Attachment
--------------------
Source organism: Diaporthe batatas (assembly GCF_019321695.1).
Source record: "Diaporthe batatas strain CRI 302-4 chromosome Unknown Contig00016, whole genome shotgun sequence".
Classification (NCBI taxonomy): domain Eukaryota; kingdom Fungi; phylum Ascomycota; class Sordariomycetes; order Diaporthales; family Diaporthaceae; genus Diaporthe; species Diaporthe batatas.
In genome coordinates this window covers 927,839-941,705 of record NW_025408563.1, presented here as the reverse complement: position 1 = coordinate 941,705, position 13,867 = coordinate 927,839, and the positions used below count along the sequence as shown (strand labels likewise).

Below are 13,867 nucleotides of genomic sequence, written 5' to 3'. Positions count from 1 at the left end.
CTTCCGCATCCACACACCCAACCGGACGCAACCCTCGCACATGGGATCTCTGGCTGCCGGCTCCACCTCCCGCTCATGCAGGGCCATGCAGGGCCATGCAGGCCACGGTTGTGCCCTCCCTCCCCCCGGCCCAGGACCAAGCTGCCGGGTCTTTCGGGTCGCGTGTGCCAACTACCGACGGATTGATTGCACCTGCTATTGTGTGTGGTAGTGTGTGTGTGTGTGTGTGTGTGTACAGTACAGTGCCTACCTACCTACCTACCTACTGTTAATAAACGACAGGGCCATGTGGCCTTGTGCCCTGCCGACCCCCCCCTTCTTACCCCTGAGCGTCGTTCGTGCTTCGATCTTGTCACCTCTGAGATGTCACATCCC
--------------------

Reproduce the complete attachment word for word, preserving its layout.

Source organism: Diaporthe batatas (assembly GCF_019321695.1).
Source record: "Diaporthe batatas strain CRI 302-4 chromosome Unknown Contig00016, whole genome shotgun sequence".
Classification (NCBI taxonomy): domain Eukaryota; kingdom Fungi; phylum Ascomycota; class Sordariomycetes; order Diaporthales; family Diaporthaceae; genus Diaporthe; species Diaporthe batatas.
In genome coordinates this window covers 927,839-941,705 of record NW_025408563.1, presented here as the reverse complement: position 1 = coordinate 941,705, position 13,867 = coordinate 927,839, and the positions used below count along the sequence as shown (strand labels likewise).

Below are 13,867 nucleotides of genomic sequence, written 5' to 3'. Positions count from 1 at the left end.
CTTCCGCATCCACACACCCAACCGGACGCAACCCTCGCACATGGGATCTCTGGCTGCCGGCTCCACCTCCCGCTCATGCAGGGCCATGCAGGGCCATGCAGGCCACGGTTGTGCCCTCCCTCCCCCCGGCCCAGGACCAAGCTGCCGGGTCTTTCGGGTCGCGTGTGCCAACTACCGACGGATTGATTGCACCTGCTATTGTGTGTGGTAGTGTGTGTGTGTGTGTGTGTGTGTACAGTACAGTGCCTACCTACCTACCTACCTACTGTTAATAAACGACAGGGCCATGTGGCCTTGTGCCCTGCCGACCCCCCCCTTCTTACCCCTGAGCGTCGTTCGTGCTTCGATCTTGTCACCTCTGAGATGTCACATCCC